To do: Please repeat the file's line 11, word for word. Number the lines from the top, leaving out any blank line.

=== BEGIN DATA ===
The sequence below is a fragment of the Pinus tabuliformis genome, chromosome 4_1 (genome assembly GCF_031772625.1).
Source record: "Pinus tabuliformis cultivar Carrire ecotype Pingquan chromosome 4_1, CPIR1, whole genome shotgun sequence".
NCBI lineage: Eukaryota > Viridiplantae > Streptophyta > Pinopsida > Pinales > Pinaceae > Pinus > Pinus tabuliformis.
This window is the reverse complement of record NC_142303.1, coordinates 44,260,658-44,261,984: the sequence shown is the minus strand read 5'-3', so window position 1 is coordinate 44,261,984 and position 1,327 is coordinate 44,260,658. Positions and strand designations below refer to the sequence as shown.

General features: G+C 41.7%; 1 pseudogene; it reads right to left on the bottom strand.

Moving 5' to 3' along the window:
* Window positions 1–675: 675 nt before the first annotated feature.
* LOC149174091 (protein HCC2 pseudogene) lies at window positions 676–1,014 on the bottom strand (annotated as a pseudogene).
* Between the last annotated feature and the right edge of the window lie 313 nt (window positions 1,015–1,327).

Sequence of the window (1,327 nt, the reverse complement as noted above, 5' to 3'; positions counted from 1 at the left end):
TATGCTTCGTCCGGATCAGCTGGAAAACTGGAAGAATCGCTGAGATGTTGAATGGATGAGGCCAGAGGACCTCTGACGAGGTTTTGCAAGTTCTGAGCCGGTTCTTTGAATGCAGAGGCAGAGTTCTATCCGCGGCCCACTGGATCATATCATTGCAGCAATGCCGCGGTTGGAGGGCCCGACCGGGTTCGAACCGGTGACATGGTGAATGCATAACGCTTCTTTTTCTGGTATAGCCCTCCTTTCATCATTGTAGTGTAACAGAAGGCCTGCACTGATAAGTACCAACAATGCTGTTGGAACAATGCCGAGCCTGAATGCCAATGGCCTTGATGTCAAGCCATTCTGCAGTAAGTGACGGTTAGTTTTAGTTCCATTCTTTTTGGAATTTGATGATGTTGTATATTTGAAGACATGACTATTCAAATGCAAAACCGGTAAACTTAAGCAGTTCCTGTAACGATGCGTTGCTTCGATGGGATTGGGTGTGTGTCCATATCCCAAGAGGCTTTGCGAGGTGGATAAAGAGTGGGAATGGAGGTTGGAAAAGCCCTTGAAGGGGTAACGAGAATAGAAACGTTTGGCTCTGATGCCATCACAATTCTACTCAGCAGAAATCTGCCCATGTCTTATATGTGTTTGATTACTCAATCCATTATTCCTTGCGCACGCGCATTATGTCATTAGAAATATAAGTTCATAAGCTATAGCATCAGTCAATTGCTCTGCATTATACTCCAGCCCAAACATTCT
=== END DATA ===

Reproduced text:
TATGCTTCGTCCGGATCAGCTGGAAAACTGGAAGAATCGCTGAGATGTTGAATGGATGAGGCCAGAGGACCTCTGACGAGGTTTTGCAAGTTCTGAGCCGGTTCTTTGAATGCAGAGGCAGAGTTCTATCCGCGGCCCACTGGATCATATCATTGCAGCAATGCCGCGGTTGGAGGGCCCGACCGGGTTCGAACCGGTGACATGGTGAATGCATAACGCTTCTTTTTCTGGTATAGCCCTCCTTTCATCATTGTAGTGTAACAGAAGGCCTGCACTGATAAGTACCAACAATGCTGTTGGAACAATGCCGAGCCTGAATGCCAATGGCCTTGATGTCAAGCCATTCTGCAGTAAGTGACGGTTAGTTTTAGTTCCATTCTTTTTGGAATTTGATGATGTTGTATATTTGAAGACATGACTATTCAAATGCAAAACCGGTAAACTTAAGCAGTTCCTGTAACGATGCGTTGCTTCGATGGGATTGGGTGTGTGTCCATATCCCAAGAGGCTTTGCGAGGTGGATAAAGAGTGGGAATGGAGGTTGGAAAAGCCCTTGAAGGGGTAACGAGAATAGAAACGTTTGGCTCTGATGCCATCACAATTCTACTCAGCAGAAATCTGCCCATGTCTTATATGTGTTTGATTACTCAATCCATTATTCCTTGCGCACGCGCATTATGTCATTAGAAATATAAGTTCATAAGCTATAGCATCAGTCAATTGCTCTGCATTATACTCCAGCCCAAACATTCT